Dell Back to Strong Growth

Dell returned to double-digit percentage growth in global PC shipments in the fourth quarter as its new retail sales strategy began to pay off, while rival Hewlett-Packard’s growth slowed, technology research firm IDC said on Wednesday.

Overall, global PC sales rose a healthy but less-than-expected 15.5 percent in the fourth quarter, and economic concerns were likely to cut into future demand, IDC said.

Dell shipped 17.1 percent more PCs in the fourth quarter than in the same period in 2006, for a total of 11.3 million units and 14.6 percent of the global PC market, IDC said in its quarterly PC market-share survey.

The PC maker, based in Round Rock, Texas, remained in the No. 2 spot despite these gains. A year ago, Dell’s worldwide shipments shrank 8.4 percent, according to IDC.

In the United States, Dell sold 15.2 percent more PCs than a year earlier, well ahead of overall U.S. market growth of 8.8 percent and faster than HP’s 9.8 percent.

kept the No. 1 spot with a market share of 19 percent, but growth slowed to 23.3 percent from 33 percent in the third quarter as demand lessened in Europe, the Middle East and Africa and competition increased in the United States, IDC said.

“Having struggled through the past year, Dell is starting to turn around,” IDC reported. “The company’s rapid expansion in retail also has helped boost volume and address competition from other leading players.”

Dell lost the top spot in the PC market to Palo Alto, Calif.-based HP in 2006, as consumers bought more laptop computers in stores, where HP had an advantage. Dell last year abandoned its 23-year-old direct-only sales model and started selling PCs at Wal-Mart stores in the United States and Carrefour locations in Europe, among other retailers.

Dell has been expanding in retail, cutting costs and making acquisitions since founder Michael Dell returned to take the CEO position a year ago.

HP and Dell appeared to feel the impact of Taiwan-based Acer’s aggressive expansion, including the October purchase of Gateway in the United States. Acer’s PC shipments surged 60.3 percent after the Gateway purchase. Acer held 9.6 percent of the worldwide PC market, up from 6.9 percent in the fourth quarter of 2006.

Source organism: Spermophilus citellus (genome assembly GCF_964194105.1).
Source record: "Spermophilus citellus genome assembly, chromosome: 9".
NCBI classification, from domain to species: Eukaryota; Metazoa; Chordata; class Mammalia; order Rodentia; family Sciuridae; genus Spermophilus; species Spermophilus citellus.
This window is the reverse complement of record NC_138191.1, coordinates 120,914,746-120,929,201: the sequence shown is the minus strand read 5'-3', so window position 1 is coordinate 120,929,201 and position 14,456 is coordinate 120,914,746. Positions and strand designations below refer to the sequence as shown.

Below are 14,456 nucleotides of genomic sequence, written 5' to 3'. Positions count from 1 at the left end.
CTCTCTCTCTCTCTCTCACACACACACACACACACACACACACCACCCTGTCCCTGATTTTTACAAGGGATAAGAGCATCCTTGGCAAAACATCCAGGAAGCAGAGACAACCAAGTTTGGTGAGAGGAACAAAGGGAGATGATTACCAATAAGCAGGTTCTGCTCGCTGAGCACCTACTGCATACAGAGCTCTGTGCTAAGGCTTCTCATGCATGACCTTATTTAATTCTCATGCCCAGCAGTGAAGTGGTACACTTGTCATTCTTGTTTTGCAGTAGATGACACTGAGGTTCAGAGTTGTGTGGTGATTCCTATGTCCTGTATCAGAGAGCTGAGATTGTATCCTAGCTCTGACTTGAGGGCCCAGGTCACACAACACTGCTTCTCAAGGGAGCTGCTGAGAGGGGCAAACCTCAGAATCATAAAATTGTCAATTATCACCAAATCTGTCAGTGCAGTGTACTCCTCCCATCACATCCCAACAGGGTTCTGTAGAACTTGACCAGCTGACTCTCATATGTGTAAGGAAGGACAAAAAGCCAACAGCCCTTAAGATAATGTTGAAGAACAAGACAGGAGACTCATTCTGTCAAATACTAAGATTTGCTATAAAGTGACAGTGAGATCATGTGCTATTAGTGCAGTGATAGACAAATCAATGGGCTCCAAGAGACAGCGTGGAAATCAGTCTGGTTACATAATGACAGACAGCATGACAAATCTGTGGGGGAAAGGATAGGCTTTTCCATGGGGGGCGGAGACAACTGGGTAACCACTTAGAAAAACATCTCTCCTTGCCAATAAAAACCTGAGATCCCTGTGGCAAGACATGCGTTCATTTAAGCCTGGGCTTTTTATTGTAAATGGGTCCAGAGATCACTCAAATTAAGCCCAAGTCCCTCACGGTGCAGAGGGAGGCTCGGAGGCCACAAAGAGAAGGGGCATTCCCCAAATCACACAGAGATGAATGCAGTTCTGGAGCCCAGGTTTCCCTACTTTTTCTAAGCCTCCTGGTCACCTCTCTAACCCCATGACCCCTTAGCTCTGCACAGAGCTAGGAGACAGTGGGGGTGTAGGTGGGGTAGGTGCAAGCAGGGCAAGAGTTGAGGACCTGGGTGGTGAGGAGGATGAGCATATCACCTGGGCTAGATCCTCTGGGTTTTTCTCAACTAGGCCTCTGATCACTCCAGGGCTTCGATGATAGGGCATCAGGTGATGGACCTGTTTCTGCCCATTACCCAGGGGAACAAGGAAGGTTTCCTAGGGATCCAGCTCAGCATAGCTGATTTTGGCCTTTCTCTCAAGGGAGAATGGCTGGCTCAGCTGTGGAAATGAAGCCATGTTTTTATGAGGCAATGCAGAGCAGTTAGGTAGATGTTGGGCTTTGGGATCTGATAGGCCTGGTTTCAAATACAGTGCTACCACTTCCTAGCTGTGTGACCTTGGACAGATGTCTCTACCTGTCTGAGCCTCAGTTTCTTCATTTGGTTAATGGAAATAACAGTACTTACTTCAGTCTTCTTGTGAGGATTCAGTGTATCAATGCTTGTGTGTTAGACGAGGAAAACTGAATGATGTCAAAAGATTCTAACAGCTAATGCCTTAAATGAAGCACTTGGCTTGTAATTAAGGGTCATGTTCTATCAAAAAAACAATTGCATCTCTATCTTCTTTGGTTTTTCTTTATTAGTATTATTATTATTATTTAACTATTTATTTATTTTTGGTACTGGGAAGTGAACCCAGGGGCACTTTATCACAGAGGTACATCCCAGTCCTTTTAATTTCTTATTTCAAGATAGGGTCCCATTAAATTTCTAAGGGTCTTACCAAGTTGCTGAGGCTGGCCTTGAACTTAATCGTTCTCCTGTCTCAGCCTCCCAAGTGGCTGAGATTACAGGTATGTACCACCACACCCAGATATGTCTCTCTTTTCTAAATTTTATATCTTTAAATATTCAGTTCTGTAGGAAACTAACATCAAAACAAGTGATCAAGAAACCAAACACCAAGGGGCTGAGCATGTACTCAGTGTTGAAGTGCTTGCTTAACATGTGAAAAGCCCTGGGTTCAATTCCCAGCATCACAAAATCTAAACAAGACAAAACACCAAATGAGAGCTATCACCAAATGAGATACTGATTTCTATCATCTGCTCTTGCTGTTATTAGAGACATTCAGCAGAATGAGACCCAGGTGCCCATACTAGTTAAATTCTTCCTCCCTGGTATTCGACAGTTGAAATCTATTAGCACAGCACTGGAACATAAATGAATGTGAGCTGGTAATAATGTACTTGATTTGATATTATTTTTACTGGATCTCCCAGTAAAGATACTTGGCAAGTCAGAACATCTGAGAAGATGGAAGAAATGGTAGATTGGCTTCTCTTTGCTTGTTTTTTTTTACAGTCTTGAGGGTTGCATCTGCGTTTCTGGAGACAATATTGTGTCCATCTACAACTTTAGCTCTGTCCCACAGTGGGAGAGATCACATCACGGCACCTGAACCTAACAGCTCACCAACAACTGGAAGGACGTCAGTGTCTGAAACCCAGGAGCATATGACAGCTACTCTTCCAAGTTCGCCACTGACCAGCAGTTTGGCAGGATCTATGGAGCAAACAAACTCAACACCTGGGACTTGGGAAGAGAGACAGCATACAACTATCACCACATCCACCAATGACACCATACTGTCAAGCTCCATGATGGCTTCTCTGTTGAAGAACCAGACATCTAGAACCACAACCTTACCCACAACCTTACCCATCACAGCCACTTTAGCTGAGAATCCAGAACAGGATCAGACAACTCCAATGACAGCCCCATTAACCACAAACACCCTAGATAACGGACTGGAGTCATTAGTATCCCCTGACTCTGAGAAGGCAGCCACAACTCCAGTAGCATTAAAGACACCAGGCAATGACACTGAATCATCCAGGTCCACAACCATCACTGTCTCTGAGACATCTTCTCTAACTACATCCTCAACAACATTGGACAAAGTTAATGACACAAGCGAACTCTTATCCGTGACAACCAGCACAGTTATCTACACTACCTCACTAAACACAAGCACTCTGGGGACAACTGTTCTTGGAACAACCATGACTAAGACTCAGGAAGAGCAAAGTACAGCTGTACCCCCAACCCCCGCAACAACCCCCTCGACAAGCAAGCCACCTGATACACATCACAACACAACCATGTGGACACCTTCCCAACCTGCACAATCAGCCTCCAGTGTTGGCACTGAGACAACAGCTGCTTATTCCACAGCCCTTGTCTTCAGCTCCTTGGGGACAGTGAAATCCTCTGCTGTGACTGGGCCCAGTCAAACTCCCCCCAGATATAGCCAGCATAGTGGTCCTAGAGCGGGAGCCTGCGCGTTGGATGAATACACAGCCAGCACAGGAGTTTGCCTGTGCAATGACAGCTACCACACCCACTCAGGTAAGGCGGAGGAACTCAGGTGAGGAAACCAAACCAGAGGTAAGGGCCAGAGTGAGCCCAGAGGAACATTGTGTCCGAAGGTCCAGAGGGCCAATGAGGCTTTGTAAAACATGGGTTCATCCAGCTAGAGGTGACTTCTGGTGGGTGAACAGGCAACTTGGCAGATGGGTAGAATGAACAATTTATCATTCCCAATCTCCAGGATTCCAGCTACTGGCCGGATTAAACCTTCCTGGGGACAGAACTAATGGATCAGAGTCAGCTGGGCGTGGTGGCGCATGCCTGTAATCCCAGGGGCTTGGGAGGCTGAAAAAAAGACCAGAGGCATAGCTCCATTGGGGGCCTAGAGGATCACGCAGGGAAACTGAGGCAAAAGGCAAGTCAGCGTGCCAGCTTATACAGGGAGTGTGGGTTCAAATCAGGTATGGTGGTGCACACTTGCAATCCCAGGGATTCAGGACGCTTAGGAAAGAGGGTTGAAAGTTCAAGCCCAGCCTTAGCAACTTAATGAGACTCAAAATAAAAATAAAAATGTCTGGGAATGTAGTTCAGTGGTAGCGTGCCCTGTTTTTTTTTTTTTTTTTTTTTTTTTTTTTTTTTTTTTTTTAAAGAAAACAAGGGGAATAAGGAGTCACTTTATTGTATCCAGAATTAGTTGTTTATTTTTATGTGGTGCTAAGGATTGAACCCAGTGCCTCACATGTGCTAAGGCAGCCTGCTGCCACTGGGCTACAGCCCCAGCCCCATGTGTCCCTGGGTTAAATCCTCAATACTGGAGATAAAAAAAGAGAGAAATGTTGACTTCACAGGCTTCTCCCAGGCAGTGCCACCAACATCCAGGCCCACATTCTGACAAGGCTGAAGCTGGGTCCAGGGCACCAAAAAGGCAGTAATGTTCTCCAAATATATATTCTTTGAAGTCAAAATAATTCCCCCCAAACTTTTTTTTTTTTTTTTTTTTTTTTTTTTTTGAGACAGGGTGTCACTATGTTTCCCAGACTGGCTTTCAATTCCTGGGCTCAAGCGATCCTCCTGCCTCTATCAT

Investors have been watching for signs of whether the PC market would deteriorate in the face of a possible recession in the United States, fears that were fanned on Tuesday by disappointing results from chipmaker Intel.

But fourth-quarter U.S. PC unit sales rose 8.8 percent, topping IDC’s 6.9 percent forecast. Researchers said global sales missed the IDC target of 16.7 percent because of relative weakness in Western Europe.

But the slowing economy was not to blame for the European deceleration. Rather, consumers slowed purchases from a PC buying frenzy in the third quarter.

Japan also recovered from recent declines, growing about 10 percent in the quarter, and notebook computers continued to drive growth worldwide.

“Fourth-quarter results show a very healthy PC market,” said analyst Loren Loverde in a statement. “Despite fourth-quarter strength, projections for the next couple years anticipate slower growth. Rising concerns about economic growth are likely to reduce expectations further.”

IDC analyst David Daoud said that the industry had weathered recessions without major impact in the past. But no recession has occurred since the industry had matured, he said.

“We projected a 12.2 percent growth for 2008, projections that could be challenged by the potential economic downturn, in the U.S. in particular,” he said.

Recent U.S. growth was fueled by Dell’s and Acer’s rapid expansion, he added. Sales of Apple computers surged 30.9 percent in the fourth quarter, giving it 5.7 percent of the U.S. market.

Rival researcher Gartner said that fourth-quarter global sales rose 13.1 percent, led by HP. Gartner said that Dell had shown signs of recovery at the end of the year.

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